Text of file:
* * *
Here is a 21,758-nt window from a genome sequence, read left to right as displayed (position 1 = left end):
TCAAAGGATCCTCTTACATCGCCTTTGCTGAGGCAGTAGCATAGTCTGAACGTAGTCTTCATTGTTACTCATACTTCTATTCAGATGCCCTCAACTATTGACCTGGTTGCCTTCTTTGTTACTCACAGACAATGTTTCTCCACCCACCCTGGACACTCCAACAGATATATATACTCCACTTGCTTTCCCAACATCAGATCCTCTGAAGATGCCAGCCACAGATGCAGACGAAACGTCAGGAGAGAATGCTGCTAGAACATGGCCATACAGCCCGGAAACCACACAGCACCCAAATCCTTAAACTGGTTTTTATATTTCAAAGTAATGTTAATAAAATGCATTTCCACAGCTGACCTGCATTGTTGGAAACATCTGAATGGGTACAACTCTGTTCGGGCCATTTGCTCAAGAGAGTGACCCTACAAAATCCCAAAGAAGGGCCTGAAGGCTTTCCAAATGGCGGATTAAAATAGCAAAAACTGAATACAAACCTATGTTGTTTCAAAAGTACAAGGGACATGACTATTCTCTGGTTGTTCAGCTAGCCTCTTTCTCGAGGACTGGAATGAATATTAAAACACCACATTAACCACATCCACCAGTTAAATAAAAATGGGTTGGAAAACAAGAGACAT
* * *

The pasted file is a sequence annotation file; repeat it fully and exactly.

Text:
Here is a 21,758-nt window from a genome sequence, read left to right as displayed (position 1 = left end):
TCAAAGGATCCTCTTACATCGCCTTTGCTGAGGCAGTAGCATAGTCTGAACGTAGTCTTCATTGTTACTCATACTTCTATTCAGATGCCCTCAACTATTGACCTGGTTGCCTTCTTTGTTACTCACAGACAATGTTTCTCCACCCACCCTGGACACTCCAACAGATATATATACTCCACTTGCTTTCCCAACATCAGATCCTCTGAAGATGCCAGCCACAGATGCAGACGAAACGTCAGGAGAGAATGCTGCTAGAACATGGCCATACAGCCCGGAAACCACACAGCACCCAAATCCTTAAACTGGTTTTTATATTTCAAAGTAATGTTAATAAAATGCATTTCCACAGCTGACCTGCATTGTTGGAAACATCTGAATGGGTACAACTCTGTTCGGGCCATTTGCTCAAGAGAGTGACCCTACAAAATCCCAAAGAAGGGCCTGAAGGCTTTCCAAATGGCGGATTAAAATAGCAAAAACTGAATACAAACCTATGTTGTTTCAAAAGTACAAGGGACATGACTATTCTCTGGTTGTTCAGCTAGCCTCTTTCTCGAGGACTGGAATGAATATTAAAACACCACATTAACCACATCCACCAGTTAAATAAAAATGGGTTGGAAAACAAGAGACAT